State justices hear two challenges to legislative power
The power struggle between the Republican-led General Assembly and Democratic Gov. Roy Cooper resumed Monday in two cases argued in state Supreme Court.
In Cooper v. Berger, the governor said the General Assembly violated separation of powers when it merged the State Board of Elections and the state Ethics Commission and, with the move, stripped some of Cooper’s powers. In the Dickson v. Rucho redistricting challenge, plaintiffs said the state justices should send the case back to a trial court, even though federal courts are considering the legality of disputed congressional and legislative districts at the same time.
Attorney Jim Phillips, who represented the governor, frequently cited last year’s McCrory v. Berger decision. In it, the state justices rejected a commission created by the legislature with executive-branch duties as a violation of the separation-of-powers doctrine.
The court in McCrory ruled the governor must have the power to appoint, remove, and supervise members of commissions who share his “views and priorities,” Phillips said. The court also rejected the legal structure of the board in McCrory. In both instances, he said, the new Bipartisan State Board of Elections and Ethics Enforcement failed the McCrory ruling’s requirements.
The General Assembly formed the election/ethics board earlier this year after the court declared a similar board (created in December, just before Cooper was inaugurated) unconstitutional. A three-judge panel said the eight-member board created last year — giving the General Assembly and the governor four appointments — violated separation of powers.
The governor would pick all eight members of the new board, divided equally among Democrats and Republicans, based on a list of candidates provided by the state parties.
Phillips said this change wasn’t good enough.
Because the board administers and executes campaign laws, has discretion over matters including early voting hours, and would be chaired by a Republican during even-numbered (legislative election) years, it cedes too much power to the General Assembly.
Phillips also objected to a provision in the law leaving State Board of Elections Executive Director Kim Westbrook Strach in charge of the new board until 2019.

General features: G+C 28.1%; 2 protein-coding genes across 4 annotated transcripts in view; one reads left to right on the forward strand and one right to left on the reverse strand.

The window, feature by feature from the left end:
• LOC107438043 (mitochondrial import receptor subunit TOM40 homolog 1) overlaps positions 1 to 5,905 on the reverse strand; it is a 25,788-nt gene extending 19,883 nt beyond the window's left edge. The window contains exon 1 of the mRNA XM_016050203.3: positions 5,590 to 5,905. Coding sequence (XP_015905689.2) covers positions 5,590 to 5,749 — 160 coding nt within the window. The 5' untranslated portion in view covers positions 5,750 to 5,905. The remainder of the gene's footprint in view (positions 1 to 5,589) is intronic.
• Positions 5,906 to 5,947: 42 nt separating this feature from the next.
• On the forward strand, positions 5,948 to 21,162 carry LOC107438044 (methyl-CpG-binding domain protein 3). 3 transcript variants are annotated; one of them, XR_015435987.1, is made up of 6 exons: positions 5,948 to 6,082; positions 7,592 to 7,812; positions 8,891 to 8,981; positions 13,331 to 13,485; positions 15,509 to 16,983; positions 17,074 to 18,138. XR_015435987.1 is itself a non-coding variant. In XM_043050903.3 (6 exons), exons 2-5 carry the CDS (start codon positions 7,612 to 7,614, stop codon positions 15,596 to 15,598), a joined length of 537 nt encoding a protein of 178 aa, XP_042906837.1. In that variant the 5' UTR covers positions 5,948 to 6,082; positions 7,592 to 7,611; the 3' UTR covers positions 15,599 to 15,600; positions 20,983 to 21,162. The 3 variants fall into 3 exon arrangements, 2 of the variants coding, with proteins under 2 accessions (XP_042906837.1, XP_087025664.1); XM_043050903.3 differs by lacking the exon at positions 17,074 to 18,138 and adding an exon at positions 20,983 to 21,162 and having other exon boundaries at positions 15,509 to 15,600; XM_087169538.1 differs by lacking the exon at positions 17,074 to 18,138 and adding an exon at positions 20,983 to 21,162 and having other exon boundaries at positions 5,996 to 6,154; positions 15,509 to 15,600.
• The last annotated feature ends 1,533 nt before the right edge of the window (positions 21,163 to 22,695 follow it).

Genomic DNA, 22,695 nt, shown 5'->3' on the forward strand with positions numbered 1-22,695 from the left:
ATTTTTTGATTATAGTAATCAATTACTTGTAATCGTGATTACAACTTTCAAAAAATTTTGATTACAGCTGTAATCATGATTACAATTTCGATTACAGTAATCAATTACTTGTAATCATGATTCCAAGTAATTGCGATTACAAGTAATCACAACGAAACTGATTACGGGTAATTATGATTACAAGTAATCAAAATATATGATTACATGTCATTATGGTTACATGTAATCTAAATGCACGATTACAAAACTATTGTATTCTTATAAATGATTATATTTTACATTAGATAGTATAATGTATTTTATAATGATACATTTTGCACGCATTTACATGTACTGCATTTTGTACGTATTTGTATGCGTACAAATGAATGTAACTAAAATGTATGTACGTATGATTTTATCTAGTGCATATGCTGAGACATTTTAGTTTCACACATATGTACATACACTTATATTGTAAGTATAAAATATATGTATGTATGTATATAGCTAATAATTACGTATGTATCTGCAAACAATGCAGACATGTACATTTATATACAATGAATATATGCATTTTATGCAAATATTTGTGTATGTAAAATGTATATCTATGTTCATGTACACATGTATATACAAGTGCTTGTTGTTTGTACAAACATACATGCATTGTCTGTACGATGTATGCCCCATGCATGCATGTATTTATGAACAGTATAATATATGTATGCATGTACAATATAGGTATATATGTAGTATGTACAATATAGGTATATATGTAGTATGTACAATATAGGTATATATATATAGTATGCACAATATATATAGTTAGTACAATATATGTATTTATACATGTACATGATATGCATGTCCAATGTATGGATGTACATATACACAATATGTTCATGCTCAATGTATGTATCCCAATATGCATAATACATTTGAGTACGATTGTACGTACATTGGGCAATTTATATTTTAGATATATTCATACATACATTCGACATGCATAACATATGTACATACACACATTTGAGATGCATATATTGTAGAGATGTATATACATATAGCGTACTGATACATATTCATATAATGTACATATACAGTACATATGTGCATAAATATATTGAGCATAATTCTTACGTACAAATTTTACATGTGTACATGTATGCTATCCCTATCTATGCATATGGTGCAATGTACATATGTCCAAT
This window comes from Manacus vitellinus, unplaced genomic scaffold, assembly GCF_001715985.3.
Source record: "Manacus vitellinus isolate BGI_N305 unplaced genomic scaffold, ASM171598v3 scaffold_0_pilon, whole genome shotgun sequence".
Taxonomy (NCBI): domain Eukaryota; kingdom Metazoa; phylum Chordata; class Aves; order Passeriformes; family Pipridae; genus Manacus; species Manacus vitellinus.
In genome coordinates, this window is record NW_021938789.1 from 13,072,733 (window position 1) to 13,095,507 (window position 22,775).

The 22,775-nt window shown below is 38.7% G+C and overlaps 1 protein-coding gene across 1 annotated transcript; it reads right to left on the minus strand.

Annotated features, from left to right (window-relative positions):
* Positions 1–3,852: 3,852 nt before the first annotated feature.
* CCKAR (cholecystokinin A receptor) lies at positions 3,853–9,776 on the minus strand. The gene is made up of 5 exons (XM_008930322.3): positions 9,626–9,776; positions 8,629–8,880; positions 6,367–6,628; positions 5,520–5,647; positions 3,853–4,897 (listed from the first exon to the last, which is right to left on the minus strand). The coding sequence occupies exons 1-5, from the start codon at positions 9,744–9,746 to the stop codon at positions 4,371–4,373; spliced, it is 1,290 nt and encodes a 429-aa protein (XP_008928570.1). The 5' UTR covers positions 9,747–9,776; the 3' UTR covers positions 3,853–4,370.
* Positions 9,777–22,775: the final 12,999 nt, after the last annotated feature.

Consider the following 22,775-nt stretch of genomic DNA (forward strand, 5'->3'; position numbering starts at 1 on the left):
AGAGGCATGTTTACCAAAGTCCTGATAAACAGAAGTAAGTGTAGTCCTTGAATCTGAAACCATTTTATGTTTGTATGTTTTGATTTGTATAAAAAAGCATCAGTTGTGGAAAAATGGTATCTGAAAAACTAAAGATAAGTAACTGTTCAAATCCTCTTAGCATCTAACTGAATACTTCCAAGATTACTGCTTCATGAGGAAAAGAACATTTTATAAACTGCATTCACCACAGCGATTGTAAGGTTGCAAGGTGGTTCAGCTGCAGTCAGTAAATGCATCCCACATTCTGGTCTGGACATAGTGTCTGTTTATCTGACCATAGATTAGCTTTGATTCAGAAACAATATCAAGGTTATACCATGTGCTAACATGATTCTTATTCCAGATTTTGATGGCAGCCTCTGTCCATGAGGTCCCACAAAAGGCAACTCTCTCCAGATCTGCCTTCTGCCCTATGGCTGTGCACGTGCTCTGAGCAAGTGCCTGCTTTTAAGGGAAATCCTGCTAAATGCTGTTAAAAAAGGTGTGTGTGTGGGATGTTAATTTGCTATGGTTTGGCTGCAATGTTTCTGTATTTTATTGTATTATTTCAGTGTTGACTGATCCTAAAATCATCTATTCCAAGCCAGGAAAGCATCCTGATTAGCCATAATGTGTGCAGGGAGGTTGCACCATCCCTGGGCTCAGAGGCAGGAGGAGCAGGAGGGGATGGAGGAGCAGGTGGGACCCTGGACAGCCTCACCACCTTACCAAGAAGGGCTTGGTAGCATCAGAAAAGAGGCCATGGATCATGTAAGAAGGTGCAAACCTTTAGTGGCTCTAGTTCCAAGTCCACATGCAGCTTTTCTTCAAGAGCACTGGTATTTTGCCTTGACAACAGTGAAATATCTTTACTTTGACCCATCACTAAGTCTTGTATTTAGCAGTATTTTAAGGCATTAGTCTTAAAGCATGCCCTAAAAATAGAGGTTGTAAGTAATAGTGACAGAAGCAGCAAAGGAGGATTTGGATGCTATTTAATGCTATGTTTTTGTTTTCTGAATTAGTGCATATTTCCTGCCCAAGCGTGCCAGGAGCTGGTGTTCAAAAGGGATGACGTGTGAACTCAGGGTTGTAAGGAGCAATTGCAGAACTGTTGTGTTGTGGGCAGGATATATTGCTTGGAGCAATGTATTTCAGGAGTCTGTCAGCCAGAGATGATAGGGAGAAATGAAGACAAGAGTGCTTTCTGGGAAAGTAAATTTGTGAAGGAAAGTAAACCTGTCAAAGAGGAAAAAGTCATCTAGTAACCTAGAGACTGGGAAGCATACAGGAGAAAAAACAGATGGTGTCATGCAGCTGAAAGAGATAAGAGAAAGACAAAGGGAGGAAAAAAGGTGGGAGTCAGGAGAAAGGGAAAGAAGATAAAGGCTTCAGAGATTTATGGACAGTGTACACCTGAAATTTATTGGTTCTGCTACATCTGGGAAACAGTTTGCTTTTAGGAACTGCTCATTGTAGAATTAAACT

Legislative attorney Noah Huffstetler said the board is quasi-judicial. It can conduct hearings and receive sworn testimony. He also noted the governor has full appointment power of all board members, even though the candidates come from lists submitted by the political parties.
Huffstetler also cited Article III, Section 5, Part 10 of the North Carolina Constitution, which states:
The General Assembly shall prescribe the functions, power, and duties of the administrative departments and agencies of the State and may alter them from time to time. …
Article III is specific, he said, and should take precedence over the general provision of separation of powers or any “views and priorities” a governor may hold.
Dickson v. Rucho redistricting case
Monday’s hearing marked the third time the justices have confronted Dickson, which has ping-ponged for years between the federal and state courts. Several Democratic legislators and activists sued in 2011, claiming Republicans violated the Voting Rights Act by packing too many minority voters into legislative and congressional districts. The state Supreme Court in 2014 rejected the lawsuit, but on appeal the U.S. Supreme Court returned the case to North Carolina. In 2015, the state justices said race was a factor but not the main one in the design of the maps. The federal justices have called on their state counterparts to reconsider Dickson in light of the latest redistricting rulings from Washington, D.C.
This time, attorneys representing the legislature said the court had no reason to rule in the case, as the matter was moot.
The attorneys noted the U.S. Supreme Court will fold Dickson into a case argued in October involving gerrymandering in Wisconsin. And the General Assembly is wrapping up a new set of court-ordered legislative maps which will go before a three-judge U.S. District Court panel, and almost certainly again to the federal justices on appeal.
Ultimately, the legislature’s attorneys said, federal courts will decide whether the maps pass constitutional muster, so the supremacy doctrine — federal constitutional matters supersede state actions — would overrule any ruling the state Supreme Court might make.
The plaintiffs said federal courts might say new district maps satisfy racial gerrymandering concerns. But in doing so the maps may violate other state constitutional provisions.
It’s unclear when the justices will rule on either case.